Newspaper article The Christian Science Monitor
What Did GOP's Bid to Oust Charles Rangel Accomplish?
Wednesday's Republican bid to oust Rep. Charles Rangel (D) of New York as chair of the powerful House Ways and Means Committee failed on a near party-line vote - and the outcome was never in doubt.
But in a highly polarized House, the significance of the move was not captured by the vote count. It was aimed to score political points by keeping corruption allegations against the majority party squarely in public sight - especially in the run-up to 2010 midterm elections.
"When the boss of the IRS, and the chairman of the House committee that controls the IRS, fail to pay their taxes and walk off without penalty, we have made a mockery of our tax system and the rule of law itself," said Rep. John Carter (R) of Texas, who sponsored the resolution. "Either this House repairs this damage, or the American people will have to replace this House."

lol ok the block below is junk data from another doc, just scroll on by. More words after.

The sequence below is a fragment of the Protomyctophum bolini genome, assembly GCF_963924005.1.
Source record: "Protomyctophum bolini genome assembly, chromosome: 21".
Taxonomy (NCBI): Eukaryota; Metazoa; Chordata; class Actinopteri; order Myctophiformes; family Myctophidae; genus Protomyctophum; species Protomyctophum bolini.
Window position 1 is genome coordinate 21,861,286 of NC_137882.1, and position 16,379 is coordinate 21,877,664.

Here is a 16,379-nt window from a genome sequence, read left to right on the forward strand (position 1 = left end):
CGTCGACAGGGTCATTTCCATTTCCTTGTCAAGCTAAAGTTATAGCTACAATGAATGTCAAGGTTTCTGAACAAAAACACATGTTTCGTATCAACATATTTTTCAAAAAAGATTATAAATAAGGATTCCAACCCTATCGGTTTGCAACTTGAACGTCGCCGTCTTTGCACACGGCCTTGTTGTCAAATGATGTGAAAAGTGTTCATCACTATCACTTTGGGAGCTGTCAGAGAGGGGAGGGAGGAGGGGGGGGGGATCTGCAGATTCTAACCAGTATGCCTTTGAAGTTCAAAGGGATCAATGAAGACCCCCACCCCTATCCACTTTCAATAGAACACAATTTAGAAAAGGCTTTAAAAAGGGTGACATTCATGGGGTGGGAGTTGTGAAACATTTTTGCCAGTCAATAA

At his own request, Chairman Rangel has been under investigation by the House ethics panel since Sept. 24, 2008, on allegations ranging from using a rent-controlled property in New York for a campaign office, trading favors for funds for the Charles B. Rangel Center at the City College of New York, and failing to report income on tax forms.
House Democratic leaders have stood by the chairman, who enjoys strong friendships on both sides of the aisle, and rebuffed calls for his resignation. House Republicans say it will cost them in midterm elections.
"Today's vote is just the latest example of Speaker [Nancy] Pelosi breaking her promise to have the 'most open and ethical' Congress in history," said House Republican leader John Boehner after the vote.
In response to this, Democratic leaders say that, unlike in the past, the House Committee on Standards of Official Conduct is issuing regular reports on how it has been proceeding. …